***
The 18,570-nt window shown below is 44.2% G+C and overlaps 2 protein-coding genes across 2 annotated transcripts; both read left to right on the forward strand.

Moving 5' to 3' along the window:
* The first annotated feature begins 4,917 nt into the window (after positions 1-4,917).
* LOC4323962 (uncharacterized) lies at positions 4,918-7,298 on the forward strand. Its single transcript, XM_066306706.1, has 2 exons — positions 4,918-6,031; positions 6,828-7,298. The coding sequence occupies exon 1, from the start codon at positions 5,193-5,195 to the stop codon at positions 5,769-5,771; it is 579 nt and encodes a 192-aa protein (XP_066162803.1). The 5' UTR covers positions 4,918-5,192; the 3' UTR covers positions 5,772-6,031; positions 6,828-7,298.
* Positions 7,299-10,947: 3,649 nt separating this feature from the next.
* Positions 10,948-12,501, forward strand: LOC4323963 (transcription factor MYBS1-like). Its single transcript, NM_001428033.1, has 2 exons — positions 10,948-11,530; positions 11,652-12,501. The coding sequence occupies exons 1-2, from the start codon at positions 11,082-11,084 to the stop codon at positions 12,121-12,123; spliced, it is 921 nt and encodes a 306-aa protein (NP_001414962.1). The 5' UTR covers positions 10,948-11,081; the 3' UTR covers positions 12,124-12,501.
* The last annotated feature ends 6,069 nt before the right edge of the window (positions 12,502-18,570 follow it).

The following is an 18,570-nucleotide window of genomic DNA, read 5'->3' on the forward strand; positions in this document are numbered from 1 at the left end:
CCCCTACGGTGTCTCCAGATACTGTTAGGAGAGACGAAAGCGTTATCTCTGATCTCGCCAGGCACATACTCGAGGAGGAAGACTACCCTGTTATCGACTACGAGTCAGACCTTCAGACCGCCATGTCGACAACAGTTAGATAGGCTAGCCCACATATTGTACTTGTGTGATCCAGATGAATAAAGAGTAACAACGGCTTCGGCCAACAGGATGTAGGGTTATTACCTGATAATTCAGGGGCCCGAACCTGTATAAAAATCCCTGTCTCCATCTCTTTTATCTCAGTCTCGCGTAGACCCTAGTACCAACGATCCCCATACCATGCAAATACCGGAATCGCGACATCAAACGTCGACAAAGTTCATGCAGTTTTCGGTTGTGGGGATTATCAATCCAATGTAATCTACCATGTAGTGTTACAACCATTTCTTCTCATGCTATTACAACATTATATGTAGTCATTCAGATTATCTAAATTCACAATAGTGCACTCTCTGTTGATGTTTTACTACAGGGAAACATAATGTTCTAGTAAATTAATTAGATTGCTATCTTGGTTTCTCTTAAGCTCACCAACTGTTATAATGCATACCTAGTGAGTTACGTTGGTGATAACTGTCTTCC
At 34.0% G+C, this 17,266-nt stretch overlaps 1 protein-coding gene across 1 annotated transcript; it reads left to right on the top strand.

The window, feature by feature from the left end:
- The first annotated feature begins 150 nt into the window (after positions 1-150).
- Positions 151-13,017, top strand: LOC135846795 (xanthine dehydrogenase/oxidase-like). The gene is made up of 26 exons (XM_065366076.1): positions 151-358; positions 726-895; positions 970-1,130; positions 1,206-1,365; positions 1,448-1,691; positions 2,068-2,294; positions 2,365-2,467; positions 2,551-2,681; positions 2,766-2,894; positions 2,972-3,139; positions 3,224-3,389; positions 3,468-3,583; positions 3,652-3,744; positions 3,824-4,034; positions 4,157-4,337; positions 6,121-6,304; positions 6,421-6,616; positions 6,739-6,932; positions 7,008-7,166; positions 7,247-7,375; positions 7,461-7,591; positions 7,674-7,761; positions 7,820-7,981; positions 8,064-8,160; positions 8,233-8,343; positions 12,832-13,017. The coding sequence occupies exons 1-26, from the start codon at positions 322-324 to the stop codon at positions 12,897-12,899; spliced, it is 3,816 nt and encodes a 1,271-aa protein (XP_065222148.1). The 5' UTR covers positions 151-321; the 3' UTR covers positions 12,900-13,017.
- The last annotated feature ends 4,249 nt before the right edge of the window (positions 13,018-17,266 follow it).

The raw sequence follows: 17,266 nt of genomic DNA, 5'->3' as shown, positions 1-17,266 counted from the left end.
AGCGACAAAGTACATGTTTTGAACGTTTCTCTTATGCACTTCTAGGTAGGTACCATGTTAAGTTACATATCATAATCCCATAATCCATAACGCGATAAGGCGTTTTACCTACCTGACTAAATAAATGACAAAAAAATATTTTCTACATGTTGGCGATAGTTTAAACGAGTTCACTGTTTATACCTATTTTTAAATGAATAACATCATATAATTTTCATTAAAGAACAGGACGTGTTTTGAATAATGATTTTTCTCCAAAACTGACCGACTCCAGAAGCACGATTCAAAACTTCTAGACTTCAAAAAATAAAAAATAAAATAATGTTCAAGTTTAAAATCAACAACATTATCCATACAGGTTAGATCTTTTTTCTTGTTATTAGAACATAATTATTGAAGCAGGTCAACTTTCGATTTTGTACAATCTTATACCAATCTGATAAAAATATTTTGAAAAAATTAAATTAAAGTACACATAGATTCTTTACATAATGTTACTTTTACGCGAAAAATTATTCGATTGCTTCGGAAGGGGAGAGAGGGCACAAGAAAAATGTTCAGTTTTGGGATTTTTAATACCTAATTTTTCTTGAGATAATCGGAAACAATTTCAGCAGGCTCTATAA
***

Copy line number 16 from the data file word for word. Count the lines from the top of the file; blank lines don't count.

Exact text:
AGCGACAAAGTACATGTTTTGAACGTTTCTCTTATGCACTTCTAGGTAGGTACCATGTTAAGTTACATATCATAATCCCATAATCCATAACGCGATAAGGCGTTTTACCTACCTGACTAAATAAATGACAAAAAAATATTTTCTACATGTTGGCGATAGTTTAAACGAGTTCACTGTTTATACCTATTTTTAAATGAATAACATCATATAATTTTCATTAAAGAACAGGACGTGTTTTGAATAATGATTTTTCTCCAAAACTGACCGACTCCAGAAGCACGATTCAAAACTTCTAGACTTCAAAAAATAAAAAATAAAATAATGTTCAAGTTTAAAATCAACAACATTATCCATACAGGTTAGATCTTTTTTCTTGTTATTAGAACATAATTATTGAAGCAGGTCAACTTTCGATTTTGTACAATCTTATACCAATCTGATAAAAATATTTTGAAAAAATTAAATTAAAGTACACATAGATTCTTTACATAATGTTACTTTTACGCGAAAAATTATTCGATTGCTTCGGAAGGGGAGAGAGGGCACAAGAAAAATGTTCAGTTTTGGGATTTTTAATACCTAATTTTTCTTGAGATAATCGGAAACAATTTCAGCAGGCTCTATAA